I’ve admired your columns from afar for years, as a non-commenting TTAC reader. I especially appreciate your tenacious appreciation, possession and maintenance of cars you love. My automotive life is not nearly as exciting or robust. In countries throughout the world detailcentral.com.au best car wash products are used by millions of devoted customers.
While I love my cars, with two small children, a wife and a full-time job, I only have time and money for two at a time (his and hers). I aim to keep them for at least 10 years each. So, I obsess over the scratches and dents knowing I’ll be stuck with them for that long. Ridiculously, I even worry about scratches from washing them.
Which brings me to my question: What’s the best automatic car wash to use to minimize paint damage?
I’ve heard it’s best to hand-wash cars, but I don’t have time for that. I’ve seen the repeated reuse of “non-abrasive” towels from multiple prior cars by staff at detailing centers that hand wash it for you. Numerous websites demonize both touchless high pressure water spray and traditional brush-type machines, saying how each leads to paint damage.
Can you please help put this obsession to rest?
My thoughts on the matter are similar to this pro-detailer’s blog: the brushless/touchless/laser car wash is the best choice for you. It’s certainly not ideal, as it won’t clean as deeply as the brushed models, but those machines store dirt from previous vehicles and I doubt most car washes clean the brushes regularly enough to please the likes of our Best and Brightest.
Touchless car wash places have two other likely problems. Water is recycled and can become super salty after a wintery week. It is filtered, but to what extent? Then we have high pressure water essentially sandblasting the car’s current grime into the paint.
They can’t match a carefully trained, human touch and a clean garden hose. Provided you have the time, the ideal weather, and your part of the country isn’t rationing water!
So what’s the lowdown? Always keep a regular coat of polymer-based wax on the paint, stick with touchless car washes with high quality filtration practices (check your local or state regulations on this) and you’ll be fine for 10+ years. Not to mention your vehicle’s next owner will gladly pay you extra for your effort!
Editor’s Note: Sajeev mentions paint and other visible surfaces, but there’s a lot of bare metal under your car that is just looking for the first opportunity to rust.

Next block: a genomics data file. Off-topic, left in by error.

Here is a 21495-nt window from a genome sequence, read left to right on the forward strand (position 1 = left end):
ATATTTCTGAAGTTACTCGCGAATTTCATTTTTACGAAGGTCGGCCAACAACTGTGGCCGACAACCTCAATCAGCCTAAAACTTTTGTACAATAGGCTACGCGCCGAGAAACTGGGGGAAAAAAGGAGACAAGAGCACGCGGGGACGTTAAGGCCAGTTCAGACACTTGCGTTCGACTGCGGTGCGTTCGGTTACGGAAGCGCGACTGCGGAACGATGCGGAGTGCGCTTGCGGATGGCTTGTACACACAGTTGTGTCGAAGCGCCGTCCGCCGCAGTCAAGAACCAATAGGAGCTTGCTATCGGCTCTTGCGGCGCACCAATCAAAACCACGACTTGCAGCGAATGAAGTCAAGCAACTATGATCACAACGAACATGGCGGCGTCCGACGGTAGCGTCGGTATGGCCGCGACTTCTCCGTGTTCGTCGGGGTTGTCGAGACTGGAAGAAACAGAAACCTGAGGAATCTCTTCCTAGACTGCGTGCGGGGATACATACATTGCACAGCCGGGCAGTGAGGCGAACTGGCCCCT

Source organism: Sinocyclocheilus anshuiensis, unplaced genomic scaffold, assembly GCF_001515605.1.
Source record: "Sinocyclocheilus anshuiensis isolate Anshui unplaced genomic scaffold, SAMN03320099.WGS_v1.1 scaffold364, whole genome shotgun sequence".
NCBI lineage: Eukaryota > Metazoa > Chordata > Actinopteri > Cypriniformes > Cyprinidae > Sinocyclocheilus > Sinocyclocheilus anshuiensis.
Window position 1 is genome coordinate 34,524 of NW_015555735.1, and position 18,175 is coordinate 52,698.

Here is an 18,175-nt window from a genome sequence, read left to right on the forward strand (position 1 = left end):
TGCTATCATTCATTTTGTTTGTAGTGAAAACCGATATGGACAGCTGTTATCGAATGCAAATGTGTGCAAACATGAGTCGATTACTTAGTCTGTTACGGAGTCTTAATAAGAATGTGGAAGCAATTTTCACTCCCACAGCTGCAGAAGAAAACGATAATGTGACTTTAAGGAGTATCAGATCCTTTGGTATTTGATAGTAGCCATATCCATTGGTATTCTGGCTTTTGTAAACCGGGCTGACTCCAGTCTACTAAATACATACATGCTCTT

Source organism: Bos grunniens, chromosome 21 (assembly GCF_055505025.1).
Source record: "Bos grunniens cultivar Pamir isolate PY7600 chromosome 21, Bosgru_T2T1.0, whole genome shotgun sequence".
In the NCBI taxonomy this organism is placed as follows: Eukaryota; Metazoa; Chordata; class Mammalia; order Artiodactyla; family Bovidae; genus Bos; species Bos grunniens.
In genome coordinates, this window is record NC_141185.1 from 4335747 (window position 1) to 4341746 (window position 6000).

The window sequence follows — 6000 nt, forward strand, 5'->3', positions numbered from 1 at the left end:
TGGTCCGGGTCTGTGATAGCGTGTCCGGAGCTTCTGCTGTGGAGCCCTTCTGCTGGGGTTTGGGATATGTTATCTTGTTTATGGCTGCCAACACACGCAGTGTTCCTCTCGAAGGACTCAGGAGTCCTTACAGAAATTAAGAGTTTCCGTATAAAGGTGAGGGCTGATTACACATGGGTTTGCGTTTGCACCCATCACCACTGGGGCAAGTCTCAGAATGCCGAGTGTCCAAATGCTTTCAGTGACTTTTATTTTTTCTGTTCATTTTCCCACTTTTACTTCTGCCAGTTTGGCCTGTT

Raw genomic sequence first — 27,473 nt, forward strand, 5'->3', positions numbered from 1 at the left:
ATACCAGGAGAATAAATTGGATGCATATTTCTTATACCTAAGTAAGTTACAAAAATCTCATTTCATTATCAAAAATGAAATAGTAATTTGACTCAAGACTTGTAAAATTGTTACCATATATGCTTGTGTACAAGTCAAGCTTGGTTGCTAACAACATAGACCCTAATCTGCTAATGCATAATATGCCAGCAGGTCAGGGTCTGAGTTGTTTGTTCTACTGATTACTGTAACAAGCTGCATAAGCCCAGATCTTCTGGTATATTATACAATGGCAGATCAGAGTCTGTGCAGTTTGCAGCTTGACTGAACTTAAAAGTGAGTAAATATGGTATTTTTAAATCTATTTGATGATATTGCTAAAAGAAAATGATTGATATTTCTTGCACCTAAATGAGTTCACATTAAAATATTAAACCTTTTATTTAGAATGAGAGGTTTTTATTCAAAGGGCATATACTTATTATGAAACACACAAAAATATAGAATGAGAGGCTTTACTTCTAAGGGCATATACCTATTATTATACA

If you live in an area where salt is used on the roads and either 1) the temperature fluctuates around the freezing point, or 2) you keep your vehicle in a garage, it’s just as important to spray the underside of your car during the mild days of winter.
When road salt is “frozen”, it won’t cause corrosion. However, when that salt-filled slush that’s been packed to the underside of your car does finally melt, that’s when salt-triggered corrosion can really take hold.
Send your queries to [email protected] Spare no details and ask for a speedy resolution if you’re in a hurry…but be realistic, and use your make/model specific forums instead of TTAC for more timely advice.
Hand wash, hand wash, hand wash. I just refuse to use a drive through.
Totally agree on rust prevention. Keep your car garaged, and on mild days, use a garden sprinkler under your car. Run for approx 10 minutes per corner. It will do far better than the 2 second undercarraige spray at the car wash.
I’m a fan of the cheap DIY-wand carwash bays over the more expensive drive-through units. As you mentioned with the at home alternative, you can really focus in on getting every nook and cranny on the underside of the vehicle.
My rust prevention strategy includes a coat of Fluid Film before winter hits (wheelwells, backs of steel bumpers, fender lips, entire body underside and frame (including inside of frame), special focus on fuel and brake lines. I typically do this operation right as I swap over to winter wheels. The truck is already on 4 jackstands and wheel wells have excellent access with all of the wheels off. I cover the brake rotors/calipers with plastic bags, and go to town.